Kevin O'Hare's Royal Ballet: New Horizons

Kevin O'Hare, photo Joe Plimmer

In the dazzlingly redeveloped Royal Opera House, Royal Ballet Director Kevin O’Hare talks about exciting new prospects for his company

The run up to a new season is always a time of excited anticipation for performers and audiences alike. But as he gears up to the 2018/19 season, Kevin O’Hare, Director of The Royal Ballet, is particularly excited at the new prospects offered his company by the recently completed redevelopment of the Royal Opera House.

In particular, Kevin O’Hare told Ballet Position, the redesign of the 406-seater Linbury Theatre, coupled with the refurbishment of the smaller Clore Studio, opens a wealth of new possibilities to The Royal Ballet.

“I’m thrilled (…) to have this beautiful intimate space to perform and create new work and also with our choreographic programme to help young choreographers within the company and also [from] outside, to have a space to try things out.

The ROH’s redesigned Linbury Theatre (c) Hufton & Crow

“And now we’ve got three spaces, with the Clore Studio much improved and with better lighting, we’ve got the Linbury and also we’ve got the main stage, so I think there’s going to be a progression, there’s a way we can really nurture people especially choreographically.”

The first dance on the new Linbury stage, presented at the theatre’s unveiling, was indeed the work of a young choreographer nurtured by The Royal Ballet’s choreographic development programme, Charlotte Edmonds. It was performed by one of the company’s most charismatic young dancers, Joseph Sissens.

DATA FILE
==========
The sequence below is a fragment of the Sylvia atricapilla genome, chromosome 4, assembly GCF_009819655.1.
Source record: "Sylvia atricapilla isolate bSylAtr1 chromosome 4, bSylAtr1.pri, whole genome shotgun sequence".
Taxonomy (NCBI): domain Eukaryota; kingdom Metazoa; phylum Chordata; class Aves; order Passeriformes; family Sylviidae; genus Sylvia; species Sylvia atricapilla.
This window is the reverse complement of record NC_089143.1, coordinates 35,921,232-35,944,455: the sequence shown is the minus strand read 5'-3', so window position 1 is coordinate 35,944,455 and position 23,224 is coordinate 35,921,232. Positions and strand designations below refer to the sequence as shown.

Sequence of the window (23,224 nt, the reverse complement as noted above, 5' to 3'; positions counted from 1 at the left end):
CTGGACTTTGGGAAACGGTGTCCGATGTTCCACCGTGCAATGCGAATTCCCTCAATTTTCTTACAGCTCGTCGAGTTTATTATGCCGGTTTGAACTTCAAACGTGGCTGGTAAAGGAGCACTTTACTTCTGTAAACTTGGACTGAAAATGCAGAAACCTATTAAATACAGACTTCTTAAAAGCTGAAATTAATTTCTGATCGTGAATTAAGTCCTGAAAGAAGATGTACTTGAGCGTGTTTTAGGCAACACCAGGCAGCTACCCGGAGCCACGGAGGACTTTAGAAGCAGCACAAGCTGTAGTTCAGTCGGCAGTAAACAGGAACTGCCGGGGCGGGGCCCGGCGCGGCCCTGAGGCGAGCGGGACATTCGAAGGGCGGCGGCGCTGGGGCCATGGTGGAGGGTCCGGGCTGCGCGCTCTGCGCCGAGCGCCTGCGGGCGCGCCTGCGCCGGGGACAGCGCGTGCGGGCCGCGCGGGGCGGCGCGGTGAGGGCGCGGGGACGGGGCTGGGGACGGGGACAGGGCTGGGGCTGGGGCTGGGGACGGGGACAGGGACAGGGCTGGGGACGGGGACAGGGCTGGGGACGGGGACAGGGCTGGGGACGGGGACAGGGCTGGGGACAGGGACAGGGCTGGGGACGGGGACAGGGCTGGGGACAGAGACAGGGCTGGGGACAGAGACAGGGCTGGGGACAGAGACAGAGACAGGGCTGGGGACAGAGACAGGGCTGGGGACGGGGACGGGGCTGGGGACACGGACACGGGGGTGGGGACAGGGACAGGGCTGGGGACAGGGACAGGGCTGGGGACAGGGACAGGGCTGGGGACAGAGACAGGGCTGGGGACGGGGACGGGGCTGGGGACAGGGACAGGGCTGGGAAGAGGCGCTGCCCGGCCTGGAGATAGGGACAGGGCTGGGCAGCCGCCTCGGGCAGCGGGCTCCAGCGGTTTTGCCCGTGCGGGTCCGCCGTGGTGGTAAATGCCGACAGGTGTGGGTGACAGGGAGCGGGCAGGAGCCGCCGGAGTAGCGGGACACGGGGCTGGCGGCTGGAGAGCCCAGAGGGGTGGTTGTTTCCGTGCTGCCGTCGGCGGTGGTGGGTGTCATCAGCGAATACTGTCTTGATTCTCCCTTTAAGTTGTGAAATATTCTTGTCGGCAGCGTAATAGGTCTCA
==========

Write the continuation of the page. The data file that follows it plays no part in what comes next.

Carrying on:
Nor is that all. The Royal Opera House’s new ‘open and accessible’ policy means that there will regularly be free performances in front of house spaces. That, O’Hare feels, will give his dancers more opportunities for creative development.

“We’re talking to all sorts of different people and say, ‘we’re going to put a dancer down there, would you like to do a duet, would you like to do something in the Hamlyn Hall, would you like to do a concert with singers’; so, it is much more a stage for them, they need to come up with ideas as well.”

The Royal Ballet – Something Old, Something New….

There is, however, a need to be realistic about how much more work can be required of an already very busy company. So, for the forthcoming winter period at the Linbury the Royal Ballet as such will perform in only one out of four programmes, New Work New Music in early February.

“To be honest, I think the Royal Ballet as such will only be able to perform one programme a year in the Linbury, because we have such a busy schedule; but then associates of the Royal Ballet will be doing things as well.”